You know what’s not fun? Feeling like you’re messing up. Often. And feeling like things are out of your control. Definitely dealing with a lot of both of these lately as things in both work and life are just a bit too chaotic. I’m trying so hard to let go of the things I can’t control right now, recognizing there is nothing I can do to change the situation, only my reaction.
But dealing with making stupid little mistakes over and over because I’m moving too fast, doing too much, is just wearing me down. I don’t have the time to be as diligent as I’d like, and I know I should be a little easier on myself in the face of it, but that just isn’t how I function. I judge myself harshly.
So this afternoon I’m trying to take some deep breaths, look out the window a little more, build in some time to do some quick sketches, and just… let go a bit. And hopefully in the near future things won’t be quite so unsettled, quite so ridiculously busy, and I won’t be feeling stretched far, far too thin as I am at this moment in time.
I’m going to miss this big bear of a dog. Such a sweet, anxious, gentle giant. A puppy trapped in a failing body. A lucky rescue who knew this family was full of suckers who would do anything to make an animal healthy and happy.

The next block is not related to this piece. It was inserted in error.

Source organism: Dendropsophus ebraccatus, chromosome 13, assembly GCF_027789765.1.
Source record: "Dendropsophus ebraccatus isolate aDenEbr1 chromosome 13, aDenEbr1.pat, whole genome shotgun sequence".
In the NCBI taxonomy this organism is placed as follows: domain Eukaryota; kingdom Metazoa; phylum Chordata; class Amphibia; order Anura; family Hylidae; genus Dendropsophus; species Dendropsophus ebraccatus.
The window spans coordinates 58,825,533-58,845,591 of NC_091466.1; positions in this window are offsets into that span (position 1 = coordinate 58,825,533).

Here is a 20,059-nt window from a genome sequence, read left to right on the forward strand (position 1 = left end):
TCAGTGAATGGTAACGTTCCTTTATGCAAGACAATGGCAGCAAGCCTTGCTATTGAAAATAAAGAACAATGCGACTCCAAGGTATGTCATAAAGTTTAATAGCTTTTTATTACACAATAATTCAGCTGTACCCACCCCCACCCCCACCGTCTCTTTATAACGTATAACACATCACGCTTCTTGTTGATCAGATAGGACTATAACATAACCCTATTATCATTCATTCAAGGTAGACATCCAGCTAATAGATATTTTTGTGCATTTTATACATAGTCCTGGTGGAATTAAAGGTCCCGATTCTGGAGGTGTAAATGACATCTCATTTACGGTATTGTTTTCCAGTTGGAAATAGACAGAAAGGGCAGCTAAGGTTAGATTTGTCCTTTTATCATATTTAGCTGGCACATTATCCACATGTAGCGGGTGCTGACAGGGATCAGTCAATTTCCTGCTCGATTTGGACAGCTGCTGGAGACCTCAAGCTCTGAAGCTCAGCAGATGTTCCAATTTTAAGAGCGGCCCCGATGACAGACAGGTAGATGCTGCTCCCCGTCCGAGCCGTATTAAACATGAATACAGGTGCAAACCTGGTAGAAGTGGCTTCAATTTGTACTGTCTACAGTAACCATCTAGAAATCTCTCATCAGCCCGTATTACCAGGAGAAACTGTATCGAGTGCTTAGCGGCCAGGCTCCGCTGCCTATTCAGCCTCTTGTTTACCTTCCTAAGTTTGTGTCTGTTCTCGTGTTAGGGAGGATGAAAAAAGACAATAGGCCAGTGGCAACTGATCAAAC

You have had a good life with our clan, Cody, and have given us so much joy. May your young spirit leave your broken body to run around like a mad man and play endlessly with squeaky toys. Say hi to Slim for me, big guy. Love you.
“It’s a learning curve, Maura.”
“Yeah, a ‘climbing Everest and forgetting to bring along an oxygen tank’ learning curve.”
That’s how many of these days are feeling lately, but then there are those moments, those lovely moments when I hear myself talking, or read over an email I’ve written, or finish a project, and I think “You know what you’re doing at this moment.” Those moments are like gems right now, I have to savor them and admire their shining beauty before returning to my steep climb, hoping the summit isn’t too far off, dreaming of that leisurely descent when I can finally enjoy the view without feeling mentally and physically exhausted. For now, though, I’ll take those gems and the vague promises of success they offer for the future.